Maybe I shouldn't have done it, but I snuck off to the toilets and took out the picture. It was only a small white blur but seeing it just reiterated the fact that it was real, going ahead with the abortion was a significant thing and not just an everyday procedure to be ignored and brushed under the carpet.
The appointment was made for a surgical abortion in two days time but even then, I thought I wasn't going to go through with it. As I walked out into the street with my mum, the weight of it all became too much and I burst into tears. She held me as I sobbed but let go once I got the words out. "I don't want to have the abortion".
We went home in complete silence, and I could just feel her disappointment in me. At home, we had a proper talk and I explained my feelings. I had no career plans, no real justification for having the abortion. I felt emotionally ready to look after a child. I already felt something for the baby and felt protective of it. I explained my anger at everyone's reaction and refusal to discuss the matter, and how I felt my free will had been taken away from me.
As good as it felt to get all of this off my chest after bottling it up for so long, her response was so upsetting.
I didn't expect her to give me money, to allow me to stay with them indefinitely, to babysit when I went clubbing with my friends. All I wanted was a place to stay whilst I was pregnant so I could sublet my room at uni and work to save up some money until the baby was born and my boyfriend graduated.
But I was told that under no circumstances would I be allowed to stay; if I wanted to have the baby it would be completely on my own, living in a hostel.
I continued to explore my options but by now I knew that abortion was the only path open to me. Because my parents are quite well-off and I'm over 19, I'd be entitled to no benefits and definitely would have no hope of getting a council home. I would literally have to live as homeless before I'd have any support from the government.
So I went ahead with the abortion.
As I lay down on the bed in the operating room, I was crying almost uncontrollably. "You are crying because you are scared. But don't worry, it won't hurt," the doctor said. But I wasn't scared, I was sad.
I had a conscious sedation and felt no pain at the time, nor do I remember anything of the procedure. I came round from the injection in a sort of haze which I think I stayed in for a couple of days, feeling completely numb.
Later that day, I experience awful cramps and nausea which, bizarrely, I was grateful for as they were easier to deal with than the emotional aftermath I really feared.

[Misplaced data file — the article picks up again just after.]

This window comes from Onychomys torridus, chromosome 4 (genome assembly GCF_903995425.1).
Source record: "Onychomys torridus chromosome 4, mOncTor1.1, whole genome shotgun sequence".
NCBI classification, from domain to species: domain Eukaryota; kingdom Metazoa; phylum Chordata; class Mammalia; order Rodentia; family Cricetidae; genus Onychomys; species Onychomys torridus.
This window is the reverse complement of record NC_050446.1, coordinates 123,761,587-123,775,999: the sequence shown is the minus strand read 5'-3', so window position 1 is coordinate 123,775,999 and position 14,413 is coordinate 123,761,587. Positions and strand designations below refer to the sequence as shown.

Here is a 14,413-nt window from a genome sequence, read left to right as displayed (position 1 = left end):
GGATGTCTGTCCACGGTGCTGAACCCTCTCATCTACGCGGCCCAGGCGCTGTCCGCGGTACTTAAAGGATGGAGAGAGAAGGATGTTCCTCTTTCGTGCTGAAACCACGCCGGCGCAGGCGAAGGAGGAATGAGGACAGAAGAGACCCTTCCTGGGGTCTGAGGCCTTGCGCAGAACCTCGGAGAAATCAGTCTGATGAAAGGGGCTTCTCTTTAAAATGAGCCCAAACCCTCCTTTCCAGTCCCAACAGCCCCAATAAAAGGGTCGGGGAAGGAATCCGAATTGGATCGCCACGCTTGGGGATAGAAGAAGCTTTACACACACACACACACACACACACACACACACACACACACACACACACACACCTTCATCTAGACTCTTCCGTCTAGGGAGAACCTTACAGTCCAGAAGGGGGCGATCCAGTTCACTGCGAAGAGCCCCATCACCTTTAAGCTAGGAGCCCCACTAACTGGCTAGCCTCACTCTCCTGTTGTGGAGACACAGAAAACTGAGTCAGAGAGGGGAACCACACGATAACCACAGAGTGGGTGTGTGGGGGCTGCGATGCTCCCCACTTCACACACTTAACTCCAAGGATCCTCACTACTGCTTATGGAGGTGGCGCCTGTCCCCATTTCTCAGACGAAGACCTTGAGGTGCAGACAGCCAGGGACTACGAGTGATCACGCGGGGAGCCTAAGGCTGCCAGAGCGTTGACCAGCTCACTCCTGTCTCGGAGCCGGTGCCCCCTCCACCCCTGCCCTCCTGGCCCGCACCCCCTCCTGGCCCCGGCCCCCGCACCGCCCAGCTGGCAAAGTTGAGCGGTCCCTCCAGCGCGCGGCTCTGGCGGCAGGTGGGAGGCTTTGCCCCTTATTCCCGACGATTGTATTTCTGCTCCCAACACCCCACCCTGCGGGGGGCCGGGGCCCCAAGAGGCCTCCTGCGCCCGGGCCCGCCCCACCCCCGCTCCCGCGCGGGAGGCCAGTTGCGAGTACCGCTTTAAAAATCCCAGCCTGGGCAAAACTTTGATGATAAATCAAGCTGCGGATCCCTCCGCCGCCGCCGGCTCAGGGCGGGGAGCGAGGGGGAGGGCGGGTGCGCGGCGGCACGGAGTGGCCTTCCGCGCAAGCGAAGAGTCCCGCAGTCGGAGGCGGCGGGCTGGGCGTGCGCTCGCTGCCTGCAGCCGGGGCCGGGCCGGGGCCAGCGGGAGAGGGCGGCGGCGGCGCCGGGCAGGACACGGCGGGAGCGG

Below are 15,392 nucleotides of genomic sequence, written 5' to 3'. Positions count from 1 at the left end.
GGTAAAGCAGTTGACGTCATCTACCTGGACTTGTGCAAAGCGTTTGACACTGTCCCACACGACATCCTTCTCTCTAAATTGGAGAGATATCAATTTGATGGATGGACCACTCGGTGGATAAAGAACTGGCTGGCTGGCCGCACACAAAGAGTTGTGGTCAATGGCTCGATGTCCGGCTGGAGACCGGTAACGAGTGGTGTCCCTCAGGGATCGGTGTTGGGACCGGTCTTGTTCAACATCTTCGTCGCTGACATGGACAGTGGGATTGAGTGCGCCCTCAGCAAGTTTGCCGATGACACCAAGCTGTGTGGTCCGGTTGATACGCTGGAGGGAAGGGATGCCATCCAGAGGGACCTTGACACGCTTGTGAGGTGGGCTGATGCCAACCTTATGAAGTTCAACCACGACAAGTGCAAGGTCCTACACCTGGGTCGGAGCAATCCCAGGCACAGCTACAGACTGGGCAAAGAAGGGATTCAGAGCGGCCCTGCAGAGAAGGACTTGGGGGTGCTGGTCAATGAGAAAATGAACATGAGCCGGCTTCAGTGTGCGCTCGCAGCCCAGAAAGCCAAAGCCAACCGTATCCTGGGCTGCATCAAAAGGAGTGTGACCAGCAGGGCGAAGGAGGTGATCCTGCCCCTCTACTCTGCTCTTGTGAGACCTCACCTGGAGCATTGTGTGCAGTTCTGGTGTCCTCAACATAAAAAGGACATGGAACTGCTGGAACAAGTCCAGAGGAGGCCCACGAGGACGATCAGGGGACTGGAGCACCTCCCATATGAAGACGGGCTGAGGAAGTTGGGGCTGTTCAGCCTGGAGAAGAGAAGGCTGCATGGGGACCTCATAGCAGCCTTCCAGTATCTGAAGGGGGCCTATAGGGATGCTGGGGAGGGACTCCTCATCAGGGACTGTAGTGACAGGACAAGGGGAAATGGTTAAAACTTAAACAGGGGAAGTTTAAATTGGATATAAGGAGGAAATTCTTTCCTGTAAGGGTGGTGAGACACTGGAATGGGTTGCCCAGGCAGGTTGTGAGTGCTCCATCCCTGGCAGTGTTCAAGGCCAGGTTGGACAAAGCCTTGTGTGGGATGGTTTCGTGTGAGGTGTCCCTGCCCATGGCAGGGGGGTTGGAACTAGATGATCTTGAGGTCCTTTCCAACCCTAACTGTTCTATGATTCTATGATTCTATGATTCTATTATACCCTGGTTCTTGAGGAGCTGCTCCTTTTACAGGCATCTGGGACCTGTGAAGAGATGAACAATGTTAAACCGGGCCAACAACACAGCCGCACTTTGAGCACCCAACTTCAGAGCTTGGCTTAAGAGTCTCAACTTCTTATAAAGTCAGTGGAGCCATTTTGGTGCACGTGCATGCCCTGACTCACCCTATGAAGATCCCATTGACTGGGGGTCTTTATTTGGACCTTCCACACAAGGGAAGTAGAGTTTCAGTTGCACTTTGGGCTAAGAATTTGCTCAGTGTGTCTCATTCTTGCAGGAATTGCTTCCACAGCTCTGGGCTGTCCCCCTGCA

It's been three weeks now since I had the abortion and I do regret it, but the main emotion I feel is anger. I feel angry at my mum for not helping me through it in the way I needed her to and I feel angry at myself for not having the strength to go on with the pregnancy on my own.
Although my boyfriend has been so supportive and is there for me whenever I need him, sometimes I feel angry at him because he's allowed to go back to his normal life and doesn't feel the pain, regret and grief that I do.
I have no interest in going out at all, socialising just seems so forced. I gave up my baby to keep the life I have now but continuing in a degree I don't enjoy and going out and getting drunk all the time now seems even less fulfilling than it did before all this happened.
My cousin, who is three years older than me, is pregnant with her first child now and, realising that she doesn't have enough money to raise a child, is moving back in with her mum who will help and support her. Although I'm happy for her, I also feel jealous which is such a horrible feeling to live with and every time we talk about her baby it brings up all the anger I feel about my own situation.
I expect that over time I will be able to let go of what happened. Reading the stories on this website has helped me to see that the attachment I felt to my baby wasn't stupid and wasn't a childish overreaction. Although it's saddening to hear of so many people experiencing the same pain, I do feel less alone.
My heart goes out to anyone in a similar situation.